Re: A possible GFDL compromise: a proposal
Andreas Barth <email@example.com> a tapoté :
> * Mathieu Roy (firstname.lastname@example.org) [030909 13:35]:
> > MJ Ray <email@example.com> a tapoté :
> > > No, we claim that FDL-covered documents are not free software.
> > Is this mail a software? If I put this mail in a CVS, does it make
> > this mail a software?
> The term "software" is used here (and at a lot of other places) as
> "representation of works in machine-readable form". This means that
> this mail is "software".
> But: Most of the mails here are not copyright-able at all, and thus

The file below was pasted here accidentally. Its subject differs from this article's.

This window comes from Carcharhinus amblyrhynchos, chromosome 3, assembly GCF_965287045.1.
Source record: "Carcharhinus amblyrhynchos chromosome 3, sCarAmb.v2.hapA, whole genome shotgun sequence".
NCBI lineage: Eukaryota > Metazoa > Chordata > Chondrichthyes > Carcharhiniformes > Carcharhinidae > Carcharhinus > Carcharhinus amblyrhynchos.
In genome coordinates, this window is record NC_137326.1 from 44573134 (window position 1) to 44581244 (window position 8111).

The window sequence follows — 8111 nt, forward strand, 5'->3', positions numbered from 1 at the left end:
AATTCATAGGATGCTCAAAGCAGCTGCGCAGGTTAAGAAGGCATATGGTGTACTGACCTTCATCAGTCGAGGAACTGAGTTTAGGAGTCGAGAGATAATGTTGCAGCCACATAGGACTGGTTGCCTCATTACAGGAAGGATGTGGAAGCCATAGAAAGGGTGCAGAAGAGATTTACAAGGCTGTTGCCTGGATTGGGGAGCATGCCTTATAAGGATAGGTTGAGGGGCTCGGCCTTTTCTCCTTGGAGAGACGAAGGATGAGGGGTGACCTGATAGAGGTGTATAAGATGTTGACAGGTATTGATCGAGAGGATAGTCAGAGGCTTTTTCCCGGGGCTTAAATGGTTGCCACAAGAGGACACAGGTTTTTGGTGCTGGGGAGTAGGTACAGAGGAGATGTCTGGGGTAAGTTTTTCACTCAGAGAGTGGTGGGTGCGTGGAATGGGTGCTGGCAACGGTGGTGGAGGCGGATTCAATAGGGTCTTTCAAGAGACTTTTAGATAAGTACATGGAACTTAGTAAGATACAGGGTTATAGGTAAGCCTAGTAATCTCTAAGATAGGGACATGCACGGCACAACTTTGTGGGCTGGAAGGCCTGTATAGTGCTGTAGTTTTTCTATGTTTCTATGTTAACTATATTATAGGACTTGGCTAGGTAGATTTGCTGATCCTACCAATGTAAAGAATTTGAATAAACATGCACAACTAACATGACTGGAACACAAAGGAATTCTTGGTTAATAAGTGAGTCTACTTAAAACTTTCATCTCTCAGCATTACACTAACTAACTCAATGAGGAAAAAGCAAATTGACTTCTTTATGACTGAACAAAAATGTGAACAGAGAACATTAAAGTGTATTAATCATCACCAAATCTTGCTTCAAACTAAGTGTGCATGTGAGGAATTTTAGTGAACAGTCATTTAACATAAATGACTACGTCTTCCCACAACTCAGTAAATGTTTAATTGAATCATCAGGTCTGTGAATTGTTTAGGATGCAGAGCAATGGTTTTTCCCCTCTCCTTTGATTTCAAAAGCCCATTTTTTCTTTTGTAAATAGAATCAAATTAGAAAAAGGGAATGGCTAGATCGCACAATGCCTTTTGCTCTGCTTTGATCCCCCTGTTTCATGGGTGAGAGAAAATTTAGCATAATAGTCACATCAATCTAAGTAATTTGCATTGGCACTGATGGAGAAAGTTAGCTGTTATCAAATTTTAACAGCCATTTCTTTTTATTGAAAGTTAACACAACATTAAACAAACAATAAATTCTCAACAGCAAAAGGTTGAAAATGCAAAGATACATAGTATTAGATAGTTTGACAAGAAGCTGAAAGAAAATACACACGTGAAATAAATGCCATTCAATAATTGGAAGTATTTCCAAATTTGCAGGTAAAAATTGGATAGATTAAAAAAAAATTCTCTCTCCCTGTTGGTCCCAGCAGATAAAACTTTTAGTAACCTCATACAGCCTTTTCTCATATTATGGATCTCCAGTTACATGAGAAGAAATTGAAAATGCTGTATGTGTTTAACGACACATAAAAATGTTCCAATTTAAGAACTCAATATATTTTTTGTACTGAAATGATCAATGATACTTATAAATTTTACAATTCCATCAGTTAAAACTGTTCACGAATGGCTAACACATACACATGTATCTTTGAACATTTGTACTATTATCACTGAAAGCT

> have no license status and can be included everywhere and even in
Really? If I send a script in a email without license notice, it makes
it free software? If I post a poem in a email, does it means it
suppress copyright laws? This is highly doubtful. When you have no
license that grants you rights, given by the copyright holder, it's
usually the copyright laws that are applied. And without explicit
permission, you have none.
Is there a sensible explanation that would makes mails not
Not a native english speaker: